Warwickshire is rolling out a new analytics platform, and addressing data quality. “One of the tools we’re looking at is master data management,” said Bobe, “to combine data from different areas of the business at the resident level, and hopefully being able to answer new and interesting questions.”

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The Department for International Trade is also turning its attention to data quality. “Making sure that the data is collected consistently across different countries and business units allows us to do data science much more effectively,” explained Anthony Coyne, head of data science at the department.

One challenge to this objective is the widespread use of Excel for data analysis, said Coyne. “Lots of people are doing really interesting analysis on Excel and storing it in their own area. But we want to get that information into a centralised place where everyone can see it, and have a shared version of what’s going on because that’s what really allows data science to happen really effectively.”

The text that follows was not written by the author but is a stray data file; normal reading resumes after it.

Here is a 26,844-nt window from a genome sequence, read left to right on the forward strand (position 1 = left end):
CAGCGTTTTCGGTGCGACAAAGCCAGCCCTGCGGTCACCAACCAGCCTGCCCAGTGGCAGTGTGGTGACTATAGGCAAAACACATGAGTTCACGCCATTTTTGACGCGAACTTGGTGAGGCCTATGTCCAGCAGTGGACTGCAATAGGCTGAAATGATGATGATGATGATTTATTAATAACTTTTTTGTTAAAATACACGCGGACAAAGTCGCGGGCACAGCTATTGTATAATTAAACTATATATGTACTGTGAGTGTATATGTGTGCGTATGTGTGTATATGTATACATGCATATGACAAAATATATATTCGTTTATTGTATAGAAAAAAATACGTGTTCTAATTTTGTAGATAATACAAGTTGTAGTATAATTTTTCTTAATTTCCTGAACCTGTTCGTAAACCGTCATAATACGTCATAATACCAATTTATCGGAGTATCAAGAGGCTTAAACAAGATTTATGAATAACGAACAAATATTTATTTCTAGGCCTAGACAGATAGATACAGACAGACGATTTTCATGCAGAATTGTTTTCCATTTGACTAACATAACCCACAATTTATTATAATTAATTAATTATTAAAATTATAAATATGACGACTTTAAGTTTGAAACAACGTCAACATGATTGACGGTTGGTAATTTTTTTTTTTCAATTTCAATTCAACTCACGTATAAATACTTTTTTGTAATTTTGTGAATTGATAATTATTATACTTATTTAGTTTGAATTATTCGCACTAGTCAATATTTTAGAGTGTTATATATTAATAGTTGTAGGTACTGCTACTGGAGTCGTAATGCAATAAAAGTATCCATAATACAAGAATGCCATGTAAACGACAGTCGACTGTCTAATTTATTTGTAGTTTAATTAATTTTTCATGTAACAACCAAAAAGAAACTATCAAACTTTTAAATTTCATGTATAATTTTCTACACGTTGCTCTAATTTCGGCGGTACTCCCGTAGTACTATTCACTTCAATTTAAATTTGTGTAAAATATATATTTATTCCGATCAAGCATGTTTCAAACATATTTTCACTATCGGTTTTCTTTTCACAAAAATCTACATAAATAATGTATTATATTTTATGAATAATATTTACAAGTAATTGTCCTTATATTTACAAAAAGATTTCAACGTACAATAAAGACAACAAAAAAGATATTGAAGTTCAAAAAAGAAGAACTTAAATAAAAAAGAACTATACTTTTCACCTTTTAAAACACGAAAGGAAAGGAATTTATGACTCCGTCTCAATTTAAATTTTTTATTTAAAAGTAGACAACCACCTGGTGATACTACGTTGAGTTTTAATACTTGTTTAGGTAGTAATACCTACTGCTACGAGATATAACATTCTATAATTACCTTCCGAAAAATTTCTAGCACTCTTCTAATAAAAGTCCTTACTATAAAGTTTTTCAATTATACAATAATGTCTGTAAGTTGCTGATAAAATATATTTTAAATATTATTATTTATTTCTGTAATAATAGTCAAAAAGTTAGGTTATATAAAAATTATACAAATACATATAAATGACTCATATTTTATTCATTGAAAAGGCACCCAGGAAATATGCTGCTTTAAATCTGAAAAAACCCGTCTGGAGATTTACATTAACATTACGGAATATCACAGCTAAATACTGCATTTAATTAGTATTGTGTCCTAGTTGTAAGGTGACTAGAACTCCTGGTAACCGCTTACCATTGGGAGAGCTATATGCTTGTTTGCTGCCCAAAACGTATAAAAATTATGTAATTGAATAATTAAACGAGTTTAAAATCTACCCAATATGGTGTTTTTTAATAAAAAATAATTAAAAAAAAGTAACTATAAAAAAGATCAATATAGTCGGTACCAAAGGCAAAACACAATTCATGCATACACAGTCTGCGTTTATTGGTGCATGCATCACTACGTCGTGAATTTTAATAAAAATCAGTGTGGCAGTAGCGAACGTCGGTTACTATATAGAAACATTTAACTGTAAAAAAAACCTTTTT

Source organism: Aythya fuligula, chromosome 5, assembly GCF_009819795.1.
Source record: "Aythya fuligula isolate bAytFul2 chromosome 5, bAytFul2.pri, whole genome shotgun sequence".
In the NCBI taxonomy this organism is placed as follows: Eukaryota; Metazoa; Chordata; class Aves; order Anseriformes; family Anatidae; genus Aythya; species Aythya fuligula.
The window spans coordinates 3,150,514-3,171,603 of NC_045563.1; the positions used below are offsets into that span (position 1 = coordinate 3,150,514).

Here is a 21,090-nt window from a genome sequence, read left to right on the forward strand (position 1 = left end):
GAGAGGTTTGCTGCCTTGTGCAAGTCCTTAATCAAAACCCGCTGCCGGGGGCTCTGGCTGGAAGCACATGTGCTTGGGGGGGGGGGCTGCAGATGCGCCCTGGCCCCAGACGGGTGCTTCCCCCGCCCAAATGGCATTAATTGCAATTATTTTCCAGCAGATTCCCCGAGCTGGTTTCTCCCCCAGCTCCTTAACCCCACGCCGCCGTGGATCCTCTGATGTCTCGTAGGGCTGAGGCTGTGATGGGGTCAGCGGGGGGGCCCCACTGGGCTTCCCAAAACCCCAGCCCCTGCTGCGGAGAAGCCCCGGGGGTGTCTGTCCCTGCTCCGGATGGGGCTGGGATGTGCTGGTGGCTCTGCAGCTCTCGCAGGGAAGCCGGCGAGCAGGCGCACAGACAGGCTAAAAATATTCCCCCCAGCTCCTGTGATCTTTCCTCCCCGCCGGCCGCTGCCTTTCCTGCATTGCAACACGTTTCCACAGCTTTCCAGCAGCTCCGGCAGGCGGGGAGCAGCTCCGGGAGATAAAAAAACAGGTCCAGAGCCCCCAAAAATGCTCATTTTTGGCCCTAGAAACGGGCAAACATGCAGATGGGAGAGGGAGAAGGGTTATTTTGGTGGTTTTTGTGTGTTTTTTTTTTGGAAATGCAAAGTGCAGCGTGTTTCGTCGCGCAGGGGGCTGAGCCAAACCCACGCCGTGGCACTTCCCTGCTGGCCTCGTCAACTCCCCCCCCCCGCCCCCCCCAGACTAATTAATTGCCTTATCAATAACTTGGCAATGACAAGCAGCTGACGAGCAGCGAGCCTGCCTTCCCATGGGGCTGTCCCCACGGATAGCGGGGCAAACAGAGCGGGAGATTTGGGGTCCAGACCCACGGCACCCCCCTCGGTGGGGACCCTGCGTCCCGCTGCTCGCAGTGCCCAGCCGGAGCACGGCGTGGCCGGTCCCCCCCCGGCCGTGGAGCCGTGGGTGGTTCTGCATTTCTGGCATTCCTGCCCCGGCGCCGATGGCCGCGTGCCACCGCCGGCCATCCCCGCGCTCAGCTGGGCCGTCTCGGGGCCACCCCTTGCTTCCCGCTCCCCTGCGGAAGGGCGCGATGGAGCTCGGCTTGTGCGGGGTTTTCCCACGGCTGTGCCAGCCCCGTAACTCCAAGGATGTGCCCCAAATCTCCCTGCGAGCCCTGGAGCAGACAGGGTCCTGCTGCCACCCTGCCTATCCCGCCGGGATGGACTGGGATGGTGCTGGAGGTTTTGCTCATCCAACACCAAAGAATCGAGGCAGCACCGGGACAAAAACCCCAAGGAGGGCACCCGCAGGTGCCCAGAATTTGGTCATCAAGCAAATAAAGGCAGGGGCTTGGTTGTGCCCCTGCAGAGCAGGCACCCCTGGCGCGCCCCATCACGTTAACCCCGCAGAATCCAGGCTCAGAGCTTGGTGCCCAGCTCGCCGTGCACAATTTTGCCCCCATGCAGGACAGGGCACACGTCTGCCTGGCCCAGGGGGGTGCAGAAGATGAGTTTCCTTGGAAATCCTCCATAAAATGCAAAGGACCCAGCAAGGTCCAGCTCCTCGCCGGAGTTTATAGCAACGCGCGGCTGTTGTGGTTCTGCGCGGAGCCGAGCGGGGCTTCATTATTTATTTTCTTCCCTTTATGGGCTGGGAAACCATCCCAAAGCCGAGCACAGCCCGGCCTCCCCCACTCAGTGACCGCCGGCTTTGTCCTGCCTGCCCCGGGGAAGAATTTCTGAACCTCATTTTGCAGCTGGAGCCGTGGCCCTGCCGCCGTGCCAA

Data democratisation in the UK public sector

Coyne’s comments reflect a tension between empowering users to conduct their own analysis and maintaining data quality.

“In the public and private sector, we see this real drive towards democratising analytics, having more people able to go on this journey,” said Jacobson. “The reality is there are more data-driven questions coming in every day than there are people at any of your agencies that necessarily have either the right tech sitting on their desk or the right skills to be able to provide that data-driven answer. So we see a big effort at upskilling the workforce and providing technologies that make it easier for them to go on this journey to get more data-driven answers.”